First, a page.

Stuck at your desk? Get a workplace makeover!

Stuck at your desk? Get a workplace makeover!

Posted: Updated:
ATLANTA, Ga. -

Your job may be taking a hidden toll on your health. A recent report found sitting all day long is just as dangerous to your health as smoking cigarettes. Still, many of us don't have a choice. We have to go to work, where we sit at a desk for 8-to-10 hours a day. So, we found one Georgia employer giving workspace makeovers… installing desks that move!

To get to work, many of us sit in Atlanta traffic every morning.

Then, we get to our jobs and sit for another eight to ten hours.

But not Tim Thompson at Georgia Pacific's downtown Atlanta headquarters.

After 25 years at an old-school seated desk, last month the customer service manager got a new "space age" work station. With the push of a button, he can go form sitting to standing - without interrupting what he's doing. Thompson loves the flexibility of his new desk, saying, " When you feel like you want to sit down, lower the work station down and you're ready to go."

The guy behind these new adjustable desks is JC Rodriguez, Georgia Pacific's manager of ergonomics. That's the science of making our workspaces work better for our bodies.

He hopes the adjustable desks will encourage employees to move, and stretch out, during the workday. Rodriguez says, "As research goes on, we realize we need to change postures, we need to move. It increase blood flow. It releases certain stress that builds up. It allows us to be more engaged."

 

Taking five minutes to make some small changes in your workspace can make your desk a better fit for you. First, Rodriguez says, take a look at the layout of your workspace. Does it allow you to move easily without a lot of leaning, twisting and turning? Rodriguez says, "Your keyboard, your mouse, anything you use on a regular basis, you want to keep it close to you so you don't have to reach for it."

Place your computer monitor at eye-level – or just below eye-level – about an arm's length away to avoid leaning forward. And make sure your desk is balanced. He says a lot of us keep our keyboard off to the right, our mouse on the right of that, and our phone and other gadgets to the right of that. That overloads the right side of the desk. So, he suggests moving your phone over to the left side of the desk to even things out.

Make sure your chair is positioned so your feet touch the floor, and you're sitting with your knees at a right angle.

His final tip, is probably the most important: move more often, and change postures to give your body a break. Stand up when you talk on the phone. Or walk some laps around your office when you get a few minutes. When it comes to moving, Rodriguez says, "We can all do more of that, and we can do better at that."

Give yourself reminders to get up and take a break. Stick up a post-it note, or set your phone alarm to remind you it's time to get up and go for a walk. Even a five-minute stroll can help relax your muscles, and maybe even burn a few calories.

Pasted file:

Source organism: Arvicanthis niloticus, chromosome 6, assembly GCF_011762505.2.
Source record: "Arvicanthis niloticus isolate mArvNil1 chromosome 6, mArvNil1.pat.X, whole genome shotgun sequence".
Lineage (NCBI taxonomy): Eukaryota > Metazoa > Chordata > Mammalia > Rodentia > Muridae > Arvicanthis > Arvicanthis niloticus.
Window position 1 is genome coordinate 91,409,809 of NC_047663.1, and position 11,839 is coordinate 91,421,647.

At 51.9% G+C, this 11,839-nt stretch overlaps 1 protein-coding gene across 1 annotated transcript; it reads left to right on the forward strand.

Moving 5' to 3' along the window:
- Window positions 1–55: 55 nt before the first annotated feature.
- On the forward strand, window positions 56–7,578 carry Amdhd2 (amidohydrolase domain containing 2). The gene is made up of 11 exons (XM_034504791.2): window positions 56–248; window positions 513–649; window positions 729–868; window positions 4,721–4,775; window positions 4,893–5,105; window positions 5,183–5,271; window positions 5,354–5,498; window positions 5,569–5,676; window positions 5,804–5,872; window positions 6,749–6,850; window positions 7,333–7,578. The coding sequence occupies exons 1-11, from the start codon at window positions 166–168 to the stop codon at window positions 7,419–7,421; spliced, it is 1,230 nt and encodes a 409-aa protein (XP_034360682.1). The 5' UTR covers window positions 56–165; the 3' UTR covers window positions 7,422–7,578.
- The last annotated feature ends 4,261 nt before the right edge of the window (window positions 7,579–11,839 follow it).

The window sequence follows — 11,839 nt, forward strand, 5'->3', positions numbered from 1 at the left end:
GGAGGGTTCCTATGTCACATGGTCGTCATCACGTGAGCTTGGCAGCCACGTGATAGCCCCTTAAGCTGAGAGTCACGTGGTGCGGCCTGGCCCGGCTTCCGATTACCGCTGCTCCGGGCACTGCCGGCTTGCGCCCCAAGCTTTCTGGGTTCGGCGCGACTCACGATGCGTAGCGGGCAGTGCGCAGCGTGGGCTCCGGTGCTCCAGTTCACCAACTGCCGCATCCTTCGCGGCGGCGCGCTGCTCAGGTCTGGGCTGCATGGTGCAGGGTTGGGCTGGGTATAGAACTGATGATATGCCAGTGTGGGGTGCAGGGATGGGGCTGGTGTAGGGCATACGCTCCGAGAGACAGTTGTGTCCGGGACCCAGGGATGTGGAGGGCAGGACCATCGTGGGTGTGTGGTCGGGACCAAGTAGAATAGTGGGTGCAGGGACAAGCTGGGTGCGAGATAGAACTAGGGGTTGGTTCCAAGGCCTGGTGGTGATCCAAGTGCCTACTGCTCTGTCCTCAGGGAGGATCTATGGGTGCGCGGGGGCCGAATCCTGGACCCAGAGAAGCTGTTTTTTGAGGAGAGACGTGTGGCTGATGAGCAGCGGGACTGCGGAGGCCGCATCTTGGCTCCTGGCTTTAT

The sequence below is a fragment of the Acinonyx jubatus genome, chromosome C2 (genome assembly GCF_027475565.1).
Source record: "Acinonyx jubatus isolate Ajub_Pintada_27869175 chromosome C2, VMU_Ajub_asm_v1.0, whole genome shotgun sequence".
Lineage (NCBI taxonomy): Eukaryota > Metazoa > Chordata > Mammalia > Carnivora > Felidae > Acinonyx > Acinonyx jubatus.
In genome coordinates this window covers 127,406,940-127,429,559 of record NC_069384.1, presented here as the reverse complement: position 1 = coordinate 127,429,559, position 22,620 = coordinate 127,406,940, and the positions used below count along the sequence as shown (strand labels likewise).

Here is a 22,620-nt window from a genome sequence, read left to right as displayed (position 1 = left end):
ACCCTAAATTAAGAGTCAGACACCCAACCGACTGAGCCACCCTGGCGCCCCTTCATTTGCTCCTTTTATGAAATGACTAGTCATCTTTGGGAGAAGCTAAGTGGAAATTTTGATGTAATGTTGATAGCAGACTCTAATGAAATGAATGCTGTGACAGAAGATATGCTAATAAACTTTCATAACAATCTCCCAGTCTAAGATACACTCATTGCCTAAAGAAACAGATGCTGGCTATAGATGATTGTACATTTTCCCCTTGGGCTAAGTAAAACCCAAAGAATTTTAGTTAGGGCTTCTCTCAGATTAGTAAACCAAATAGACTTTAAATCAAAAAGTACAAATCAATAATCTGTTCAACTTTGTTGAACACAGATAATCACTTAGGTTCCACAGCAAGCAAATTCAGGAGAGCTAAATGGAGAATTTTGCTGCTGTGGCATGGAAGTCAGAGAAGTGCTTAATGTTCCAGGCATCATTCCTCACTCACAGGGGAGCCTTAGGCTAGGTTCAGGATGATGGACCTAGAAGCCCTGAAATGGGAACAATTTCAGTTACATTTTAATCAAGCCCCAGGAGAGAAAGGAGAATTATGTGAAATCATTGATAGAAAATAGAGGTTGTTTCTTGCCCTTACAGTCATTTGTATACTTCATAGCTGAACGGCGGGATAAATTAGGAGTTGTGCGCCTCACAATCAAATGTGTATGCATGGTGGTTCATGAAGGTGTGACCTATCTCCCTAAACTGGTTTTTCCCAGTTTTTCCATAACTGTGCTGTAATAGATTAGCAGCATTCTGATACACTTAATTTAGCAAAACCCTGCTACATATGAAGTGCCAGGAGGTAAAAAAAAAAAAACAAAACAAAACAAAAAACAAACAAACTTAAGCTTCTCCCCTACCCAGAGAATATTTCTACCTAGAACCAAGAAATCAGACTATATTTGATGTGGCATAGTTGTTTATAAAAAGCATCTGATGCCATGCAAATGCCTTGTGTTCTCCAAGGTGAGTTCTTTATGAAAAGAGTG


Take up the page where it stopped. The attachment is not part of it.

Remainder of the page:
• More Health NewsMore>>

  • Is the discharge of two American Ebola patients safe? Doctor says yes

    Is the discharge of two American Ebola patients safe? Doctor says yes

    Thursday, August 21 2014 6:13 PM EDT2014-08-21 22:13:10 GMT
    Dr. Kent Brantly walked into Thursday's press conference showing no signs of his almost month-long battle with the deadly Ebola virus.
    Dr. Kent Brantly walked into Thursday's press conference showing no signs of his almost month-long battle with the deadly Ebola virus.
  • Cancer survivor celebrates 5 year mark with donor

    Cancer survivor celebrates 5 year mark with donor

    Monday, August 18 2014 6:08 PM EDT2014-08-18 22:08:02 GMT
    If Erin Blonshine ever wondered if her perfect match was out there, now she knows. His name: Johannes Saur. Blonshine, a 29-year-old teacher, says "It's very surreal to stand next to him and know that on the inside our immune systems match."
    If Erin Blonshine ever wondered if her perfect match was out there, now she knows. His name: Johannes Saur. Blonshine, a 29-year-old teacher, says "It's very surreal to stand next to him and know that on the inside our immune systems match."
  • Report: CDC scientist kept quiet about flu blunder

    Report: CDC scientist kept quiet about flu blunder

    An investigation into a potentially dangerous blunder at a government lab found that a scientist kept silent about the accident and revealed it only after other employees noticed something fishy.
    An investigation into a potentially dangerous blunder at a government lab found that a scientist kept silent about the accident and revealed it only after other employees noticed something fishy.
Powered by WorldNow

4739 NW 53rd Avenue, Sutie B
Gainesville, FL 32653

Phone: (352) 371-0051

Didn't find what you were looking for?
All content © Copyright 2000 - 2014 Fox Television Stations, Inc. and Worldnow. All Rights Reserved.
Privacy Policy | New Terms of Service What's new | Ad Choices